Authorities in Bangladesh's main tourist resort scrapped a dedicated beach section for women and children after a social media outcry over gender segregation, officials said Thursday.
On Wednesday afternoon, Cox's Bazar officials inaugurated a section of the shoreline on the world's longest natural sea beach as an exclusive zone for women and children.
But hours later, the administration issued a press release saying that it had "withdrawn its decision" after "negative comments".
Abu Sufian, a senior official in Cox's Bazar, told AFP the section had been created following requests from conservative women in the Muslim-majority country.
"They requested a dedicated beach section for themselves, because they felt shy and insecure in a crowded place," he said.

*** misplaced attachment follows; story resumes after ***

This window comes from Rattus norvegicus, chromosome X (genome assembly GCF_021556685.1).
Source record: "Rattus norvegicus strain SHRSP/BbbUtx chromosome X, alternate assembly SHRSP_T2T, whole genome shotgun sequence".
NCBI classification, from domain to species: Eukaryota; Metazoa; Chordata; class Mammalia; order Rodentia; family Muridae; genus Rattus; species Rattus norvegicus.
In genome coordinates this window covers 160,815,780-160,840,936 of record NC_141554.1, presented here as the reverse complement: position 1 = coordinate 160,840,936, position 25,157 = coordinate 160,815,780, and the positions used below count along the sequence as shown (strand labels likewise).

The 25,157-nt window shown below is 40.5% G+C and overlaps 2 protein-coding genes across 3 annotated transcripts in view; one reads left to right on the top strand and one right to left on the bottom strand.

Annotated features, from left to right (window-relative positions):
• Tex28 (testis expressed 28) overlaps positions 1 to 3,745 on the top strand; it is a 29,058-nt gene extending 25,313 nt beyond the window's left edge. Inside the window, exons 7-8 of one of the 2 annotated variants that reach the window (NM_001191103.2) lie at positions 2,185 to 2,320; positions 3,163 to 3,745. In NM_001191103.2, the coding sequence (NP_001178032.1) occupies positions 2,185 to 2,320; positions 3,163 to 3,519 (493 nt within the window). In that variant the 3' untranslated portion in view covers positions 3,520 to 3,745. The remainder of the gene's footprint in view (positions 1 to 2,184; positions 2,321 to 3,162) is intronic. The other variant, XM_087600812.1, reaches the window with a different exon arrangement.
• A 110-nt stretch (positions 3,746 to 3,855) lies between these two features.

Earlier this month the gang rape of a woman in Cox's Bazar sparked an outcry over women's safety in the city.
But the move to cordon off a section of the beach caused uproar on social media, with critics saying it was pandering to hardline Islamists who still wield considerable influence in the country.
"This is Talebistan," veteran journalist and commentator Syed Ishtiaque Reza wrote on Facebook, referring to the Taliban in Afghanistan.
Another commentator compared it to "Mollahtantra", which translates as hardline Islamist ideology.
Parts of Bangladesh society remain very conservative, and in recent years, a hardline Islamist group has held massive rallies demanding segregation of the sexes in workplaces and factories.
Hundreds of thousands visit Cox's Bazar during festive periods, and the tourism sector has boomed in recent years.
To provide security to the growing number of tourists, authorities have set up a tourism police unit to patrol beach towns.